I resemble the right hon. Gentleman opposite in two respects. In the first place, I prefer the word "Empire" to "Commonwealth," and, secondly, I should not have intervened in the Debate had it not been for the speeches to which we have just listened. They seem to me to be examples of the typical modern heresy of taking something for granted, with a great appearance of moral and intellectual superiority, and then supposing that that is the end of the argument. The right hon. Gentleman told us that this or that was more consonant with modern conceptions. But which of us knows what are modern conceptions and what are not? We are continually told what everyone wants or what everyone thinks. The right hon. Gentleman's views of what are modern conceptions and mine differ, it may be, very considerably, and no argument is to be founded upon that assumption, nor is it really anything but a piece of chronological provincialism to assume that the conceptions of your own generation are necessarily better than those of an earlier one; indeed, when the conceptions of one generation run counter to all others, there is a certain presumption in favour of the older conception. I find it a little difficult also to follow the argument that, if the Government accepted this principle 12 years ago, that is conclusive. That is a strange doctrine to be heard in the House of Commons, particularly from a Front Bench, and I hope the House will pay no attention to it. The right hon. Gentleman endeavoured to contravene my hon. and gallant Friend the Member for Camborne (Commander Agnew) by saying there really was not such an important issue, as he put it, going to the root of family life and so on. He was immediately confuted by his ally below the Gangway, who said this was a most important matter because it went to the whole root of the question of the status of women and who raised the whole question-begging stuff of those people who think women distinguishable from men being necessarily disposed to impute inferiority to one or other of the parties. That kind of assumption has been current long enough, and it is high time we ceased to pay attention to it.It seems to me that there are really only two questions before us, one the question of the interest of States in women who marry foreigners, particularly the interest of this State as involved in British women marrying foreigners, and the second part of the question, to which I attach as much importance as the hon. Lady, what could be done to increase the chances of happiness and diminish the chances of unhappiness of the women concerned; and, if the two things run counter to each other, clearly it is our business to give more weight to the first consideration than to the second. In my judgment, the two things do not run counter to each other. I do not believe the assumption that by reducing the stakes of a game you necessarily make the game easier to play. Some games have to be like cricket, where the whole thing depends upon the first ball, and if you do wrong you are out. In my judgment—and that does not matter, but it is the judgment of the immense majority of mankind since the world began—matrimony is one of those adventures. It is one of the most perilous adventures upon which a man can enter, and I am credibly informed, and I rationally believe, that it is even more perilous for women. It does not follow that you make it less perilous by making it easier to enter upon it. On the balance of the two considerations about the interests of the women involved, I should have no hesitation in betting, although I never count myself certain of winning, that on the Day of Judgment when we ask St. Peter about it he will say that this is an extremely perilous adventure. Relations with foreigners are also extremely perilous adventures. When you do the two things simultaneously, you get a sort of geometrical progression of peril. I feel little doubt that if we could cast up the accounts at the end, it would be said that there is less risk of human unhappiness, on the whole, in the law as now proposed by the Government, that is to say, that the woman has to face the fact and say, "I want this man and I am prepared to face the perils, inconveniences and disadvantages of losing my British nationality." On the whole there will be less unhappiness from a compulsion to face that fact than there will be by trying to make that fact appear smaller. You really reduce the effect very little and deceive more than you mitigate. I had another argument of great force and power, but I think perhaps I have said enough to make clear my general view in this matter.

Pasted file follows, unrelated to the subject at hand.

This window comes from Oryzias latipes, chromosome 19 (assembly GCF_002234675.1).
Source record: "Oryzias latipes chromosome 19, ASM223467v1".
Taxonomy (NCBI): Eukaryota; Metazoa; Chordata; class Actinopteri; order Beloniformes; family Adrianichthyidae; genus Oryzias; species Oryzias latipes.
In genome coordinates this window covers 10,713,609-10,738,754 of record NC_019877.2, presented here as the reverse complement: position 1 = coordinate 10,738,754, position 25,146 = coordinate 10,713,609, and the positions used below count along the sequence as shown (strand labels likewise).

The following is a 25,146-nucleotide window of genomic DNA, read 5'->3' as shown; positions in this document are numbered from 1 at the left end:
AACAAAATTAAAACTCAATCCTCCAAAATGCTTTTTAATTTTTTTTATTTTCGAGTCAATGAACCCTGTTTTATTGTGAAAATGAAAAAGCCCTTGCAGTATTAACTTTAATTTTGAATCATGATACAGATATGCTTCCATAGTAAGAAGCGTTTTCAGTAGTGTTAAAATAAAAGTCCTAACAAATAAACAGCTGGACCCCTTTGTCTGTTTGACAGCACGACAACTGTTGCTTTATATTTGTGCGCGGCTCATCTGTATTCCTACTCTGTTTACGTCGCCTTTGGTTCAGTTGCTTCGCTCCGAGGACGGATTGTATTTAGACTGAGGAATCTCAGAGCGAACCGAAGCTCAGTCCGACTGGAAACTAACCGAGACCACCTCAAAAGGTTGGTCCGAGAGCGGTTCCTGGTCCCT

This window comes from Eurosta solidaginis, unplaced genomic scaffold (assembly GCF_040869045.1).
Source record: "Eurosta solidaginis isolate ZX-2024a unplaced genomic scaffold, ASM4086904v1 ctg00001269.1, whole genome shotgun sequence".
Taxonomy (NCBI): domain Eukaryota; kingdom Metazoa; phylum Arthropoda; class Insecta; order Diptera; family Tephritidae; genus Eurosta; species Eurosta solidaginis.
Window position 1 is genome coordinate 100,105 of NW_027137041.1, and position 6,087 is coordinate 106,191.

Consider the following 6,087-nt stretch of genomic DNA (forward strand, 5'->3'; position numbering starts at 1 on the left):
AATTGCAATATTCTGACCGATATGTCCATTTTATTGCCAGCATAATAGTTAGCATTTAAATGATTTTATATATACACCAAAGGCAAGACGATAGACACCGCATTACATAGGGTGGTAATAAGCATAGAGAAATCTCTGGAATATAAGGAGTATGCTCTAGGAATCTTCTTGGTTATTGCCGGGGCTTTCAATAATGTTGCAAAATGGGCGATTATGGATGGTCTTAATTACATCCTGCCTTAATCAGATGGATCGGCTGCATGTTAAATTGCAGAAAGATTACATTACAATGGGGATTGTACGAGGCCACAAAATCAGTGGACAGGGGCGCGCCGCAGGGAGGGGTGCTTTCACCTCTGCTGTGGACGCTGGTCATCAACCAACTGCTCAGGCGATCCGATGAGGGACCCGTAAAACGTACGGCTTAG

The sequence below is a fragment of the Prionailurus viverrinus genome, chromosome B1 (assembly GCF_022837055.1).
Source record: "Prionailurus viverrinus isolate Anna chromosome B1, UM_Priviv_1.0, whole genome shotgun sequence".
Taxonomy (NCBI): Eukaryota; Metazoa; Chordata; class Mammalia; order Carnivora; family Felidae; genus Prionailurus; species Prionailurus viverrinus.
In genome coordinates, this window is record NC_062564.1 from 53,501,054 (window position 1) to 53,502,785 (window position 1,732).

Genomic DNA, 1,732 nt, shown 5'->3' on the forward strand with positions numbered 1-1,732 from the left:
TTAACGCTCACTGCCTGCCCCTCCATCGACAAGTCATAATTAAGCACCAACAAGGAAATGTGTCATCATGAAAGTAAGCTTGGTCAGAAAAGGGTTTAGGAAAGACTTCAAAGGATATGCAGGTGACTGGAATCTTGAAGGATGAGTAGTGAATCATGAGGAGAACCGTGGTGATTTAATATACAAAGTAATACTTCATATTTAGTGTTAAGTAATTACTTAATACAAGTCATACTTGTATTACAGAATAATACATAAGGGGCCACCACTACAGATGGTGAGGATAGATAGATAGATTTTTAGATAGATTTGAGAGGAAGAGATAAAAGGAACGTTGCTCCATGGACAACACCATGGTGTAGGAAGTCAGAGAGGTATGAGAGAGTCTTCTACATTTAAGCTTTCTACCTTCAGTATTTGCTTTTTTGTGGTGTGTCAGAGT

After the Committee has listened to the hon. Member's dissertation on things ancient and modern, and on the question whether St. Peter and not this Committee would have to decide, we can come back to the problem before us. I appeal to the Government to take into consideration the human aspect of this problem and to adopt the proposal that has been made, as a wartime measure at any rate. There are women who have married friendly aliens, now living in this country. Their position is difficult, and if the Government can do nothing else, they might make some special arrangements whereby these women can be treated, for the time being, as British subjects. I hope that they will make provision of that kind, if they cannot go any further.